An ombudsman has identified a catalogue of failings after a man who killed six people including his wife and children died in a maximum security prison.
Damian Rzeszowski, 37, had been serving a 30-year prison term when he was found dead in his cell at HMP Full Sutton, in East Yorkshire, on 31 March 2018. The Prison and Probation Ombudsman (PPO) said there were "deficiencies in staff's management" of the killer.
The Ministry of Justice said that it accepts the PPO's recommendations.
Rzeszowski was jailed for manslaughter by reason of diminished responsibility in 2012 after stabbing to death his wife Izabela Rzeszowska, 30, daughter Kinga, five, and son Kacper, two, at their flat in St Helier, Jersey, following a barbecue in August 2011.
He also killed his father-in-law, Marek Garstka, 56, his wife's friend Marta De La Haye, 34, and her daughter Julia De La Haye, aged five. The PPO's Sue McAllister also said there were "deficiencies in staff's management" of the Prison Service suicide and self-harm procedures - known as ACCT - with staff not carrying out necessary reviews.
She said: "There were several failings in the management of Mr Rzeszowski's time in the segregation unit. Managers failed to record that Mr Rzeszowski was in the ACCT post-closure phase and should therefore only have been segregated if there were exceptional reasons for doing so.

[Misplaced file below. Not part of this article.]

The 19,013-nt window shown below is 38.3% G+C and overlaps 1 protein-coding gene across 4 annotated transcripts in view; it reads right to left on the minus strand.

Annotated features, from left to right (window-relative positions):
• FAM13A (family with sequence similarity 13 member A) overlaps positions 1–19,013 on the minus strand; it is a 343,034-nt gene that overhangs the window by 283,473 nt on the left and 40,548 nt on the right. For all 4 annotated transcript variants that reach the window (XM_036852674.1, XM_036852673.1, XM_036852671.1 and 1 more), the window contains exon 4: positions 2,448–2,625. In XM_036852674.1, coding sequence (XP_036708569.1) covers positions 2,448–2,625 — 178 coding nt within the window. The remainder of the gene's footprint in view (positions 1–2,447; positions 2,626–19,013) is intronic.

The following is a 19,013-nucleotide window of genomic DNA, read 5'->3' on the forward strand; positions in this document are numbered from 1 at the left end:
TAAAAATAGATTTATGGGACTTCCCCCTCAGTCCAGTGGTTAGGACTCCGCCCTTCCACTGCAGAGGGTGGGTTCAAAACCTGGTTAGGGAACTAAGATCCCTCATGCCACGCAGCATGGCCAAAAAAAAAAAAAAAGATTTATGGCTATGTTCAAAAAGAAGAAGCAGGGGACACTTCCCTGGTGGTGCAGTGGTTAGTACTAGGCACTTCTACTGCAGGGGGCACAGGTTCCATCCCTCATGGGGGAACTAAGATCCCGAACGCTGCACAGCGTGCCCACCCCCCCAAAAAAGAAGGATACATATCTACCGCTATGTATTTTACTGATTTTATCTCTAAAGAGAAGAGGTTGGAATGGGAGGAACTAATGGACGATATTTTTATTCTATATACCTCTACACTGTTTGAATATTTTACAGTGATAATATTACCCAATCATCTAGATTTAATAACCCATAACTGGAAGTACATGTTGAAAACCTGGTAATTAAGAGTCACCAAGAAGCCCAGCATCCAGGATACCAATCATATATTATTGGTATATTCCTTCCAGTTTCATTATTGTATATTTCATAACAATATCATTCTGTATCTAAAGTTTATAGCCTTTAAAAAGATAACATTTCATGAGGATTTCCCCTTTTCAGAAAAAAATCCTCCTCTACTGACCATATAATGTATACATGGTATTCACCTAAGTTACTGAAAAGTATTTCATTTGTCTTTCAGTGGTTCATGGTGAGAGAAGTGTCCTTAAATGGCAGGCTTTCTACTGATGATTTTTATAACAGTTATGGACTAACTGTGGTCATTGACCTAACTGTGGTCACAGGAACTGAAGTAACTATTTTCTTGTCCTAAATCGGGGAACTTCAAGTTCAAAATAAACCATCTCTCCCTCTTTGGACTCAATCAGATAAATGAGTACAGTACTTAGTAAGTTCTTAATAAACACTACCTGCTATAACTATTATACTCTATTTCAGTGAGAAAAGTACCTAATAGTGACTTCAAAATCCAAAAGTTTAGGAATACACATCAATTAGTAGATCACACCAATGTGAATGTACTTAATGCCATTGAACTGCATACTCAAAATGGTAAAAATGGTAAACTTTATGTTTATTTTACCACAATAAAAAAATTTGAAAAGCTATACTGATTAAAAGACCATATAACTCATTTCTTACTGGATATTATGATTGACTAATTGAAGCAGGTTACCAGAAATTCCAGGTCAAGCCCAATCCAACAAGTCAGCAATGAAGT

She said prison staff had "failed to take account" that the killer was awaiting an assessment for a transfer to a secure psychiatric hospital and "wrongly concluded that there were no healthcare reasons to advise against segregation".
"In addition, staff did not create a mental health care plan for Mr Rzeszowski, as required for anyone held in segregation for over 30 days," she said.
She said there were also "discrepancies" between prison and healthcare staff's assessment of the level of risk Rzeszowski posed and was concerned by the delay in calling an ambulance when he was found dead.
"Finally, I am concerned that prison staff did not use an interpreter when they informed Rzeszowski's family in Poland that he had died. I consider that this was inappropriate and insensitive." In a statement, the Ministry of Justice said it has accepted all the recommendations made by the PPO. "HMP Full Sutton... continues to improve support for prisoners at risk of self-harm," it said.
It said all staff had been "reminded of using appropriate interpretation services" when contacting a foreign prisoner's family and that the government had invested £100m in prison security to "tackle drugs that can lead to prisoner self-harm".
An inquest jury heard in April that the killer's family complained to a prison officer about Rzeszowski's mistreatment in prison, saying he "should have been in a mental hospital, not a segregation unit" and were attempting to contact the Polish embassy for help.
The jury recorded a verdict of suicide.